Different investors have different levels of risk tolerance. Volatility in stock prices, especially over the short run, is a concern for most retail investors, especially as they approach retirement years. In general those investors would like to build a portfolio of shares that can provide them with both regular income and some capital appreciation, all within a risk level that they can tolerate on a short-term basis.
Today, I’d like to discuss shares that yield high dividends (income) so that investors may make better-informed investment decisions.
The dividend yield of FTSE 100
A dividend is a distribution from a business to its shareholders. Dividends, which are usually paid from after-tax profits, are determined at the discretion of a company’s board of directors.
When a business sets the dividend for the year, management is essentially doing the research for the investor. The board takes a hard look at the company’s fundamentals as well as the industry conditions. The dividend amount set possibly represents the most appropriate amount by the people who know the company best.
The FTSE 100 consists of the 100 UK-listed stocks with the biggest market capitalisations. As one of the highest-yielding markets in the world, the FTSE 100 currently has a generous dividend yield of 4.5%.
Most of the shares in the index declare regular dividends. Notable exceptions are Ocado Group and Just Eat.
High dividend yields
Dividend yield shows investors what percentage a specific share returns relative to its price.
For example, if a stock trades at £50 and the company’s total annual dividend is £2.50, then the dividend yield is 5%, or £2.50 divided by £50.
As the average dividend yield of FTSE 100 is currently 4.5%, investors tend to regard high dividend yields as over 4.5% or even 5%.
However, dividend yield is a metric and investors should not make investment decisions using high dividend yield as their only or even main investment criterion.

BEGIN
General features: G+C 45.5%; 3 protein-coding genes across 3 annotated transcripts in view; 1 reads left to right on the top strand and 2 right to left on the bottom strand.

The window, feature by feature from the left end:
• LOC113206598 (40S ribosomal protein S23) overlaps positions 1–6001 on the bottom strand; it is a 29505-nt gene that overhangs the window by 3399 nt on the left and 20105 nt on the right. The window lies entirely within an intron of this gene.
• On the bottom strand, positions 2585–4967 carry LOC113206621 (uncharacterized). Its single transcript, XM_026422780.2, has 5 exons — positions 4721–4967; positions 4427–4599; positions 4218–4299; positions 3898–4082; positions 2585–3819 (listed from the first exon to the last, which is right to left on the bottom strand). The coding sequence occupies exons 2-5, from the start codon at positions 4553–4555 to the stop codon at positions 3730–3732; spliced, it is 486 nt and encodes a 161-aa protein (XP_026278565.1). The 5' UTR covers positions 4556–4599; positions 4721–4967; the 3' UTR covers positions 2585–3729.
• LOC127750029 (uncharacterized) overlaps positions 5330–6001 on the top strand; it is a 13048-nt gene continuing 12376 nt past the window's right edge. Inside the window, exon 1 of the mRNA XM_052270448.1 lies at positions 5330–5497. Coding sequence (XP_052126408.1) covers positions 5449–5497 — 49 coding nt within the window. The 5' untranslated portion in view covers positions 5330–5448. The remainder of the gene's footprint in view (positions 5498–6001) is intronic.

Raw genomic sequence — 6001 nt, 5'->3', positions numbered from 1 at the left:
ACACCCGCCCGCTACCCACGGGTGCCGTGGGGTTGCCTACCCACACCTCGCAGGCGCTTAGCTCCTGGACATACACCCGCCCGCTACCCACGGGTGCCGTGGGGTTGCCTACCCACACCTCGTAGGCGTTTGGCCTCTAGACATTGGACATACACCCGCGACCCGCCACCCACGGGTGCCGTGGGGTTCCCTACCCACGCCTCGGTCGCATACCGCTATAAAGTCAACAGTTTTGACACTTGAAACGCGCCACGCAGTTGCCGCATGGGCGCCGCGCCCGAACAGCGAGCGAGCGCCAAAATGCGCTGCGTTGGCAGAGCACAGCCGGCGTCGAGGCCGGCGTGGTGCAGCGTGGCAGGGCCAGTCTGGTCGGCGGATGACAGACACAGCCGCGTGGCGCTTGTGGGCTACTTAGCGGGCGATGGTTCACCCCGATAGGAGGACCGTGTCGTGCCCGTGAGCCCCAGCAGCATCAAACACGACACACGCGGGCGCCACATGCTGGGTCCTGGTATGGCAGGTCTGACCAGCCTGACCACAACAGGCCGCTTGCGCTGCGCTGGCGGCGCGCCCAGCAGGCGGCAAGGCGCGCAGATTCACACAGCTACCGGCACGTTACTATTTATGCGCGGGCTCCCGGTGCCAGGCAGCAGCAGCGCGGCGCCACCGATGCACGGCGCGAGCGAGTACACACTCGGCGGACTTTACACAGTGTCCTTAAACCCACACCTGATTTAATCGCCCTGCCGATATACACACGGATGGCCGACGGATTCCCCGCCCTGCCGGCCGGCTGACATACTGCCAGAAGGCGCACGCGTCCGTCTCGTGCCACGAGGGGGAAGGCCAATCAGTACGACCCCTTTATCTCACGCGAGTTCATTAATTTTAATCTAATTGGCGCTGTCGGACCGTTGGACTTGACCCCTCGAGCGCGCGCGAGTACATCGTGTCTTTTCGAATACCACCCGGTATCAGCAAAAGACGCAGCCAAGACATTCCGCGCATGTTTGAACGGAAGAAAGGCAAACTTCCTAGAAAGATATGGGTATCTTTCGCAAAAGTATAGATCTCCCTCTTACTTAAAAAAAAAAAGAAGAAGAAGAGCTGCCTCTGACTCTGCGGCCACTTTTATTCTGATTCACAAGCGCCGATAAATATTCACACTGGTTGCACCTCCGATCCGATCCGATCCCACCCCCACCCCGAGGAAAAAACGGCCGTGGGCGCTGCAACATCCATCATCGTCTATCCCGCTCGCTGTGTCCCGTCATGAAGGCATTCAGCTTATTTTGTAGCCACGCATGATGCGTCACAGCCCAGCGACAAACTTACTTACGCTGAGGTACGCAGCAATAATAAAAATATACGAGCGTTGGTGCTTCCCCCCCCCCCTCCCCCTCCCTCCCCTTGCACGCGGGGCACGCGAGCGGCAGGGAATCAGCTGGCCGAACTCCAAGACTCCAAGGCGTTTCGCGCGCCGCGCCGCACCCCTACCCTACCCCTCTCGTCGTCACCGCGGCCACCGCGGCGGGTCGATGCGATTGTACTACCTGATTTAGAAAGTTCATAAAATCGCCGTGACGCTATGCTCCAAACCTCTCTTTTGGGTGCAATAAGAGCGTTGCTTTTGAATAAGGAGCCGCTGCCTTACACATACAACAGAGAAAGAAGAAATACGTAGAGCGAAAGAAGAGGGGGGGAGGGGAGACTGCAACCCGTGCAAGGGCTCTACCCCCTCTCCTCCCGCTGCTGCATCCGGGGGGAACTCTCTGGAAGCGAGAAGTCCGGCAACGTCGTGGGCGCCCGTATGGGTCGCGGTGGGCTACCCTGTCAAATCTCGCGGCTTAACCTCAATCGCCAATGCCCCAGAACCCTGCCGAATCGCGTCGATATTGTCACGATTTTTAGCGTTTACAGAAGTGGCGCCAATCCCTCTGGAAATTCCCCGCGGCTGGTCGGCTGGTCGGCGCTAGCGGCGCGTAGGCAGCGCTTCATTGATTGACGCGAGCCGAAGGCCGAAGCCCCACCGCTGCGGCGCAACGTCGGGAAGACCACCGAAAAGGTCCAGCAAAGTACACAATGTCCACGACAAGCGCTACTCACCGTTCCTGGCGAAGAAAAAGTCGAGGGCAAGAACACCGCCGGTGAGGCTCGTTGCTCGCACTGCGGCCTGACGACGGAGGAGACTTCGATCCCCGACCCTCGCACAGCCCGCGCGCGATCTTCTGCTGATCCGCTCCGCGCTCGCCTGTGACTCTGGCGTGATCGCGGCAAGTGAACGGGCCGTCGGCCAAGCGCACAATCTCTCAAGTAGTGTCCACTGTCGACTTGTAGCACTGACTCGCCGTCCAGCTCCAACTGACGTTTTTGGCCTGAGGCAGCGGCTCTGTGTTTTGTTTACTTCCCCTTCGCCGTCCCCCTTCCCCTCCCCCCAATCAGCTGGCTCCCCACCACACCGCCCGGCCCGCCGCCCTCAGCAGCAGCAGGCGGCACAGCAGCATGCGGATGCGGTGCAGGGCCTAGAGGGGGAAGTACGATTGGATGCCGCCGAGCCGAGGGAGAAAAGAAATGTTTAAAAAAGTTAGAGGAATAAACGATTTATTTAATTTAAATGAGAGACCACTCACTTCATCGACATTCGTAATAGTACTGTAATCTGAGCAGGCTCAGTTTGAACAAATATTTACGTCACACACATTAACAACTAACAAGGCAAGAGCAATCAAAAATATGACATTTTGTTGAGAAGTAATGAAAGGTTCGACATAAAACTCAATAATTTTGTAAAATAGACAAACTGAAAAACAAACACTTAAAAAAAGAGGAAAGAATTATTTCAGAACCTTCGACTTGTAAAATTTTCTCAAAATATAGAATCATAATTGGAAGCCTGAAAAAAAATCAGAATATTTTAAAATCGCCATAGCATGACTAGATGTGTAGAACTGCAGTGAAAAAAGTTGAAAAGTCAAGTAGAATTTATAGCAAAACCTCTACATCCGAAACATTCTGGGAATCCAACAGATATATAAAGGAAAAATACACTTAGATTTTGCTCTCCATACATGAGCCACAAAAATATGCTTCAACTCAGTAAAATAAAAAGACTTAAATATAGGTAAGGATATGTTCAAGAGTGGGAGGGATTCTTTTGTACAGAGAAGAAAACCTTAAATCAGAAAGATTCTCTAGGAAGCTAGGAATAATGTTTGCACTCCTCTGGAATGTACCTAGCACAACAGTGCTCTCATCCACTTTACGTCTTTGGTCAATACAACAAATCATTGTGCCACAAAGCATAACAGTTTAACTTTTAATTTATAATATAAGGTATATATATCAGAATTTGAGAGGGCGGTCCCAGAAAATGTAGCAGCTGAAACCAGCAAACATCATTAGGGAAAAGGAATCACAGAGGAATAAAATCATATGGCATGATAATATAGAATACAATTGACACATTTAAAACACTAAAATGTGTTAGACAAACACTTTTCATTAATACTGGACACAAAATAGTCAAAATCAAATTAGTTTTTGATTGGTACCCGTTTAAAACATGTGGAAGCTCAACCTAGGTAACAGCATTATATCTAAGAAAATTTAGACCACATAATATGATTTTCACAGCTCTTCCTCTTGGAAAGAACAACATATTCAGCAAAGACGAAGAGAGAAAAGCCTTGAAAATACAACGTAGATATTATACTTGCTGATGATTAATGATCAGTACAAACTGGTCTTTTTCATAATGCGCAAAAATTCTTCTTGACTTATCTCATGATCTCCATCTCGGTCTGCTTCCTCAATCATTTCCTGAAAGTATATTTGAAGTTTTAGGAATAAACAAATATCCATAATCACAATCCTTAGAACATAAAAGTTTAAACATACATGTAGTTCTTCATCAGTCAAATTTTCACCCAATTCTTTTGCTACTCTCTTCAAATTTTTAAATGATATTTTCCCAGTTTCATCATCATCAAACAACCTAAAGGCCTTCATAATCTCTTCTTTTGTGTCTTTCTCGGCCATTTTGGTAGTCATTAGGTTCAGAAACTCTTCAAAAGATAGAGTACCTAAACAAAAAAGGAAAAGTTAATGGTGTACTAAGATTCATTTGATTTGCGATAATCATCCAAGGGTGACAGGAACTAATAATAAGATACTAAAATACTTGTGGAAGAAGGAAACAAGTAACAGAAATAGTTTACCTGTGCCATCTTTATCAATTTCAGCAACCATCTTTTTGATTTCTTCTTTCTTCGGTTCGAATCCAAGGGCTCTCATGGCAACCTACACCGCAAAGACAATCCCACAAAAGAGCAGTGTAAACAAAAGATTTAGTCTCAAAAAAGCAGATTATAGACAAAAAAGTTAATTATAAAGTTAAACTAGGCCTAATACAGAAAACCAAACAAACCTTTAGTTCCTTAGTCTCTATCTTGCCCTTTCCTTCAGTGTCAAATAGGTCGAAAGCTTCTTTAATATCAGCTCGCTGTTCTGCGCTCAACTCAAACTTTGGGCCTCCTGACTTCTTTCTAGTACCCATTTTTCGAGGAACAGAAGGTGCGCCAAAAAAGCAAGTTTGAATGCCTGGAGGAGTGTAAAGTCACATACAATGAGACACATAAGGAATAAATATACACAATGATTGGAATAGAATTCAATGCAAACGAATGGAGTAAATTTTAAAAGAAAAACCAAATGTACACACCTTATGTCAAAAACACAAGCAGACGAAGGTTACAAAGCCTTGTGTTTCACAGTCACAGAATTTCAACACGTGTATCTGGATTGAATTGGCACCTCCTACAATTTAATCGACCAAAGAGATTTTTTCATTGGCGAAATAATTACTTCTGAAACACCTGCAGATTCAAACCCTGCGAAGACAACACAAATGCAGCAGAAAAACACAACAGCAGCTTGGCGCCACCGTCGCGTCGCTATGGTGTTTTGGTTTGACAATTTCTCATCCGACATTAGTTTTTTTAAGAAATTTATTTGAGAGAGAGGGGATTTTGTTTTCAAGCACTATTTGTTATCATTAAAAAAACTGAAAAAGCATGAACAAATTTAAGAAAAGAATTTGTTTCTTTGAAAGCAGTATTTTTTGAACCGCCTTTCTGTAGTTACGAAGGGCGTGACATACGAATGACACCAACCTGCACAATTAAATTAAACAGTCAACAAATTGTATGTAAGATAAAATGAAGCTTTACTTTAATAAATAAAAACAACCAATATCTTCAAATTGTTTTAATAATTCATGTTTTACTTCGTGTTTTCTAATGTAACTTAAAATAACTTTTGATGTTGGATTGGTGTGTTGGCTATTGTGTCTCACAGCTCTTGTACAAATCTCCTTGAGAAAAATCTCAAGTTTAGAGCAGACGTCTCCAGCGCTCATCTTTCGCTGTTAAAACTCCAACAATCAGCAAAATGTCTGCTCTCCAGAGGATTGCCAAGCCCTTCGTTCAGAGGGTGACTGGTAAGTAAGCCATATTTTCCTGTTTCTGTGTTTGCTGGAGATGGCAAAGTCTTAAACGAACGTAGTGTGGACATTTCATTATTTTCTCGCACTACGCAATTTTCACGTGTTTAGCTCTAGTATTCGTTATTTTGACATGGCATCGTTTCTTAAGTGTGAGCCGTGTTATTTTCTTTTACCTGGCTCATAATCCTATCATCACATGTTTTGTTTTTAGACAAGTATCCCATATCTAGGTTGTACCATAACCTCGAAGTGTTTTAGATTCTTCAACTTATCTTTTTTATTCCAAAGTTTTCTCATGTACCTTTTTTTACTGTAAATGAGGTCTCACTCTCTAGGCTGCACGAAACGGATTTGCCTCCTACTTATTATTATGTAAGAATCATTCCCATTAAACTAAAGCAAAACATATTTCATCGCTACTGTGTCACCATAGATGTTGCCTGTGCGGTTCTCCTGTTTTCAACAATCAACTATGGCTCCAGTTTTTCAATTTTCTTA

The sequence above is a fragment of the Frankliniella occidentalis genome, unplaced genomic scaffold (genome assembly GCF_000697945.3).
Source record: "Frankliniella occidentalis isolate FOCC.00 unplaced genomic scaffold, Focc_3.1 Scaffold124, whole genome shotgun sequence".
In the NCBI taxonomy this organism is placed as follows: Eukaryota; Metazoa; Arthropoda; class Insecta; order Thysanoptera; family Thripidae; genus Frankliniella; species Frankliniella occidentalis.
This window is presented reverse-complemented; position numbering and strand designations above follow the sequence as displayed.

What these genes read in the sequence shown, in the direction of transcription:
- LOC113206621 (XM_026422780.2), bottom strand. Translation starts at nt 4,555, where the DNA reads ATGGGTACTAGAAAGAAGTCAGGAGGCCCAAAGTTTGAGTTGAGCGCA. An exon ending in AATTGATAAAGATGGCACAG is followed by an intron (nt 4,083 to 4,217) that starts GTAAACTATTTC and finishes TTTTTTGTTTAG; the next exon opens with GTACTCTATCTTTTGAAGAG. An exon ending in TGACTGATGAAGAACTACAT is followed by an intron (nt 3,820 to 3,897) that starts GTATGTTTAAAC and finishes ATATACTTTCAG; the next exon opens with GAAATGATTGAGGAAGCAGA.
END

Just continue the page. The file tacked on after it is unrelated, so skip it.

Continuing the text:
The yield might be high simply because the share price has been in decline for important fundamental reasons.
For example, consistent free cash flow (FCF) generation is regarded as the hallmark of a stable dividend-paying company. If the business has cash flow issues, it may not be able to pay high or even any dividend in the near future.
Earlier in the year two high-profile companies, namely Vodafone and Royal Mail, cut their dividends. Sometimes a dividend cut may almost be necessary as businesses go through various cycles of the economy.
Investors should also look at the consistency of a company’s history of earnings and earnings growth. The dividend amount can be an indication of management’s confidence in the company. If it is confident that an increased level of earnings can be maintained, then there is a good chance of the dividend being increased, leading to a higher yield.
Several FTSE high-yielders that investors may want to do due diligence on to consider for their portfolios are Aviva (yield of 7.9%), BP (yield of 6.7%), DS Smith (yield of 4.7%), or Rio Tinto (yield of 6.1%).
Finally, if you are interested in dividend stocks, but not quite sure where to begin, a low-cost FTSE 100 tracker fund might also be appropriate.
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tezcang has BP covered calls (October 11 expiry) on BP ADR shares listed on NYSE. The Motley Fool UK has recommended DS Smith. Views expressed on the companies mentioned in this article are those of the writer and therefore may differ from the official recommendations we make in our subscription services such as Share Advisor, Hidden Winners and Pro. Here at The Motley Fool we believe that considering a diverse range of insights makes us better investors.